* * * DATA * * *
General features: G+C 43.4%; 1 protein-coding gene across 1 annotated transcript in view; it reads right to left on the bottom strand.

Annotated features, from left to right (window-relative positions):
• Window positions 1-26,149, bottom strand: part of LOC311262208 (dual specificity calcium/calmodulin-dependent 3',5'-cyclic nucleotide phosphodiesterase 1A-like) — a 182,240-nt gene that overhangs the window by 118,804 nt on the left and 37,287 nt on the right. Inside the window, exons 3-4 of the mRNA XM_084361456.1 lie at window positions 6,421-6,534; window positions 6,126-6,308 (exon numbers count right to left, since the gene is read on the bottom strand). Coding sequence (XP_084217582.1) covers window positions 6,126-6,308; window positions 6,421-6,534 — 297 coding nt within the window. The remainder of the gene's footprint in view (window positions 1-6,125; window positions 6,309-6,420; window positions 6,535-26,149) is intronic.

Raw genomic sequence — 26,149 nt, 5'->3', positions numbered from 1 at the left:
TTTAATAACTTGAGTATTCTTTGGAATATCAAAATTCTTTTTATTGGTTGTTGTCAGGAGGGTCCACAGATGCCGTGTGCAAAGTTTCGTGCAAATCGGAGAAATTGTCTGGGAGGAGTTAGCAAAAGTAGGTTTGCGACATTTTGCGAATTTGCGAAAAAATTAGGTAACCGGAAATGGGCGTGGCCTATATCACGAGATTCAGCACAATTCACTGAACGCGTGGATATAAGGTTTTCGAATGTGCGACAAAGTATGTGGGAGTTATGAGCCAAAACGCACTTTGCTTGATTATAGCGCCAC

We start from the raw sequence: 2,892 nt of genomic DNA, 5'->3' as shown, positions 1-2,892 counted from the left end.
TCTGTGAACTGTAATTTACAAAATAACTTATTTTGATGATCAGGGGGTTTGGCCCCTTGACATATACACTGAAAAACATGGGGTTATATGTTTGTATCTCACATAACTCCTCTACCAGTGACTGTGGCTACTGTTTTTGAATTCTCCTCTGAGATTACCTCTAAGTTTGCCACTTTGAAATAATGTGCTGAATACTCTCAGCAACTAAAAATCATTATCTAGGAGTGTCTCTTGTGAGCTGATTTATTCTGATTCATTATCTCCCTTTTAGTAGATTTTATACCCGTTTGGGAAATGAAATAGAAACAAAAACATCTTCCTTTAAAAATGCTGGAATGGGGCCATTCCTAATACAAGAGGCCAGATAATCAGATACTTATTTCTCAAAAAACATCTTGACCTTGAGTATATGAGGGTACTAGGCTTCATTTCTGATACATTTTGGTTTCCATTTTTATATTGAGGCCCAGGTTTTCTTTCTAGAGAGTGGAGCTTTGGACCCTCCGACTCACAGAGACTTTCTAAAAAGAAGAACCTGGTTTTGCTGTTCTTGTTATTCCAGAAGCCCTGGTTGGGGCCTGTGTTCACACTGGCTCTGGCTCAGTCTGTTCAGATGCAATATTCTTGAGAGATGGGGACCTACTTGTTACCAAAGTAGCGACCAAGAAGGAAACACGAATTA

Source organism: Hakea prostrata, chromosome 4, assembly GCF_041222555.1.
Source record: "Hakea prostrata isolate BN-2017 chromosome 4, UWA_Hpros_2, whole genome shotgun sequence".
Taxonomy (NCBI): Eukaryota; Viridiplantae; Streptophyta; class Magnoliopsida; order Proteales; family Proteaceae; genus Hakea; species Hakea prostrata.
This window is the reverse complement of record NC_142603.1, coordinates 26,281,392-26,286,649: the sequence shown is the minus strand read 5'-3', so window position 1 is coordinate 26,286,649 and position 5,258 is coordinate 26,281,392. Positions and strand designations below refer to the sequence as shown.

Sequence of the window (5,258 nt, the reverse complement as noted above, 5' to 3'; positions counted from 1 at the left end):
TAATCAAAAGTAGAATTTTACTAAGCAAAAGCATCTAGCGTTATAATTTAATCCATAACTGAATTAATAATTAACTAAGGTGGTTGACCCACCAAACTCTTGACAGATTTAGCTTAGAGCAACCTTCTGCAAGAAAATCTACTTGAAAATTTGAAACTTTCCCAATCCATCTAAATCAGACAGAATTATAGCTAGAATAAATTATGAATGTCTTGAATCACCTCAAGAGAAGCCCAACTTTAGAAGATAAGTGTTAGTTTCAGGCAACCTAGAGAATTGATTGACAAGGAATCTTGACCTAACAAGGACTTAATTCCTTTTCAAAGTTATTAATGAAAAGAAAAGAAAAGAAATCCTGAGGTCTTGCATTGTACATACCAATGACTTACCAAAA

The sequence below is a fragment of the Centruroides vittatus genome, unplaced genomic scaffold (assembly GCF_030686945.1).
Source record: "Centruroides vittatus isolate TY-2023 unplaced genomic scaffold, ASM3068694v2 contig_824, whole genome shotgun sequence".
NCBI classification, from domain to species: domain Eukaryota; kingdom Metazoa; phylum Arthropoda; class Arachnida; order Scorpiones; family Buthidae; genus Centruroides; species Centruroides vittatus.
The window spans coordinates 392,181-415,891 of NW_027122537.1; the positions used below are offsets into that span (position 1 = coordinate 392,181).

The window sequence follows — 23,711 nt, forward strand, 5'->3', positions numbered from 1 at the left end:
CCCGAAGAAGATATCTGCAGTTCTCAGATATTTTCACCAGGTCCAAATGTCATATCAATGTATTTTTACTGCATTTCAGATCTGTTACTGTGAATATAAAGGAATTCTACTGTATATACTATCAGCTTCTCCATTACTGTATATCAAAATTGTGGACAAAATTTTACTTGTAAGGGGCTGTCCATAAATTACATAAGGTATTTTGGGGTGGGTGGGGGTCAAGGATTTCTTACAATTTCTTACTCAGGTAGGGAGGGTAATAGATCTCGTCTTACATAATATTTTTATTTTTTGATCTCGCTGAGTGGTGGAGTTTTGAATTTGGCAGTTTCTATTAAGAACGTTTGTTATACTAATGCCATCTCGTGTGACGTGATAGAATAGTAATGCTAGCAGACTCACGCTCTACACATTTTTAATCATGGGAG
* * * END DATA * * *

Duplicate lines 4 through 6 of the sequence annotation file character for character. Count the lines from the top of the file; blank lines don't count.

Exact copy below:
Raw genomic sequence — 26,149 nt, 5'->3', positions numbered from 1 at the left:
TTTAATAACTTGAGTATTCTTTGGAATATCAAAATTCTTTTTATTGGTTGTTGTCAGGAGGGTCCACAGATGCCGTGTGCAAAGTTTCGTGCAAATCGGAGAAATTGTCTGGGAGGAGTTAGCAAAAGTAGGTTTGCGACATTTTGCGAATTTGCGAAAAAATTAGGTAACCGGAAATGGGCGTGGCCTATATCACGAGATTCAGCACAATTCACTGAACGCGTGGATATAAGGTTTTCGAATGTGCGACAAAGTATGTGGGAGTTATGAGCCAAAACGCACTTTGCTTGATTATAGCGCCAC

We start from the raw sequence: 2,892 nt of genomic DNA, 5'->3' as shown, positions 1-2,892 counted from the left end.